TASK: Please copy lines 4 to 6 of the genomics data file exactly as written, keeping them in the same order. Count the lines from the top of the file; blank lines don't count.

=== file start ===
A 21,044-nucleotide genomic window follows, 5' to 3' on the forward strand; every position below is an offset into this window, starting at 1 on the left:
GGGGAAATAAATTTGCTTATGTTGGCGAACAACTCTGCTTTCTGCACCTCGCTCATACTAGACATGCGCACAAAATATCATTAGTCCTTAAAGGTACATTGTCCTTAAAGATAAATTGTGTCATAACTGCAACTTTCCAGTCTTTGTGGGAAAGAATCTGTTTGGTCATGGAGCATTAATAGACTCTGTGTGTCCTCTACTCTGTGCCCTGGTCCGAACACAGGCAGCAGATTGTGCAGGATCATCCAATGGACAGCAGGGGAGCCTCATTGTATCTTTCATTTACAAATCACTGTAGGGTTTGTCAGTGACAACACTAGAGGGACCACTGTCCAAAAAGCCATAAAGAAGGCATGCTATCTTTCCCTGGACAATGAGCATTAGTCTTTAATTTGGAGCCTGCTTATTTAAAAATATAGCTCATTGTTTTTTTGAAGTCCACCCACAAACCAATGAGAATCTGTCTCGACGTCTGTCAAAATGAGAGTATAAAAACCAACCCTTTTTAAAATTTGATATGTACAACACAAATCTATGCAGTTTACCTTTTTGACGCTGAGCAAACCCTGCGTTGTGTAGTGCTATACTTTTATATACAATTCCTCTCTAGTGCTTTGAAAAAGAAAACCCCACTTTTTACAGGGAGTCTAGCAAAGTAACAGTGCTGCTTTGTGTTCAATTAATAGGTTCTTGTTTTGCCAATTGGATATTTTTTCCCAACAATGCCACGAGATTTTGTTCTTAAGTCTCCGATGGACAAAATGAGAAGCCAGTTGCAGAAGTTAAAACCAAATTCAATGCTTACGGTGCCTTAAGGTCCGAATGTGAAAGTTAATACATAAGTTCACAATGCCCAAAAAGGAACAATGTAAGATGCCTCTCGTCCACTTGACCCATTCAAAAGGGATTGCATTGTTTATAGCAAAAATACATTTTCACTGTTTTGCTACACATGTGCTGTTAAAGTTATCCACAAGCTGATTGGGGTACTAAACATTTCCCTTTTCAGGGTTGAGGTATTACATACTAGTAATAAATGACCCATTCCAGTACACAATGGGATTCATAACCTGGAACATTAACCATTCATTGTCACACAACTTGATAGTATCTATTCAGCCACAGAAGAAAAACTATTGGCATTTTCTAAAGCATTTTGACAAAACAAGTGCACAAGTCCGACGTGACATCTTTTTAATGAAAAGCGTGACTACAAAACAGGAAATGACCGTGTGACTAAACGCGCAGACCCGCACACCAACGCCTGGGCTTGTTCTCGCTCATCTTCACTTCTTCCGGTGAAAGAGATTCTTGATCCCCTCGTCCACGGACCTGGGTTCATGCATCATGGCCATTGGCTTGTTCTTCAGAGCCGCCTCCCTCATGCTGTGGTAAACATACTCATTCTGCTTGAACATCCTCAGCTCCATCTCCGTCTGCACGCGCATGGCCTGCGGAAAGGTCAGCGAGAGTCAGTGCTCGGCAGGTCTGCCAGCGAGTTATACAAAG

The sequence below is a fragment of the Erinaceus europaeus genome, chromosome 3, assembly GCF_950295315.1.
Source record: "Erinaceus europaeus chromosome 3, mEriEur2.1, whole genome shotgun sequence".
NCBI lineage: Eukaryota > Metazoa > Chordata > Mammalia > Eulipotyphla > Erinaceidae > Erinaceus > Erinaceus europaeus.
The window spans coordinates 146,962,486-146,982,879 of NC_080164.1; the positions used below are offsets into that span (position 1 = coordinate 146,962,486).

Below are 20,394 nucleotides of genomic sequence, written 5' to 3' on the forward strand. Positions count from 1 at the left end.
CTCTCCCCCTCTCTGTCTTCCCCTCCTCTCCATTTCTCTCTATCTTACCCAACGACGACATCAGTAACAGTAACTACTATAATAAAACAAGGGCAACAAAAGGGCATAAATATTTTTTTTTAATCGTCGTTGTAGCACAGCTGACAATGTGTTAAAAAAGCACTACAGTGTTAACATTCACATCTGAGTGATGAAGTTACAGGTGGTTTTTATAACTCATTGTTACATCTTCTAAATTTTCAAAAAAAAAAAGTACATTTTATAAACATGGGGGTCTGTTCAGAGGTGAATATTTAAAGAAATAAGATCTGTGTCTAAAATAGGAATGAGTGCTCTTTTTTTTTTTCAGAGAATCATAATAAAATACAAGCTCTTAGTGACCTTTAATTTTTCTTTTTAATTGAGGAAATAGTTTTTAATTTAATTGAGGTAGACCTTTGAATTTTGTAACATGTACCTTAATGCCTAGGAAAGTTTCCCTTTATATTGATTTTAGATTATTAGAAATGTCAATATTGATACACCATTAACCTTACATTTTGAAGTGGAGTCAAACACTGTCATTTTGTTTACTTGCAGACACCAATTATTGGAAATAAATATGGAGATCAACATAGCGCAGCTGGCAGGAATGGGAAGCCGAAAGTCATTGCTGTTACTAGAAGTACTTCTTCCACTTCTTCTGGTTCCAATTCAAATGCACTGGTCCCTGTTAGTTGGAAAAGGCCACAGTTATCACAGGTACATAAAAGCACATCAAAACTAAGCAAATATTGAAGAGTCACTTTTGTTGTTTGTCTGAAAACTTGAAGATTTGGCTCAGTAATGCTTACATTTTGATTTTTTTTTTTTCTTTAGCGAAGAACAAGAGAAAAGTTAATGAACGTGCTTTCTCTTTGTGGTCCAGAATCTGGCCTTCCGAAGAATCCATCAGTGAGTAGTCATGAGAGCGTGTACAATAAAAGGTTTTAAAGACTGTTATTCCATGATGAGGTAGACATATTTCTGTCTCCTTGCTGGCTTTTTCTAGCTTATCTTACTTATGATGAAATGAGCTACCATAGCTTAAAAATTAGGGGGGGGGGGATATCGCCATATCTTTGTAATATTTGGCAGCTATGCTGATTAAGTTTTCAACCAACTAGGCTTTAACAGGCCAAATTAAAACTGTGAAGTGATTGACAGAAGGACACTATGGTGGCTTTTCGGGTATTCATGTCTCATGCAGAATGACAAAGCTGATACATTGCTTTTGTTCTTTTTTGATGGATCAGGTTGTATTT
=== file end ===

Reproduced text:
Source record: "Erinaceus europaeus chromosome 3, mEriEur2.1, whole genome shotgun sequence".
NCBI lineage: Eukaryota > Metazoa > Chordata > Mammalia > Eulipotyphla > Erinaceidae > Erinaceus > Erinaceus europaeus.
The window spans coordinates 146,962,486-146,982,879 of NC_080164.1; the positions used below are offsets into that span (position 1 = coordinate 146,962,486).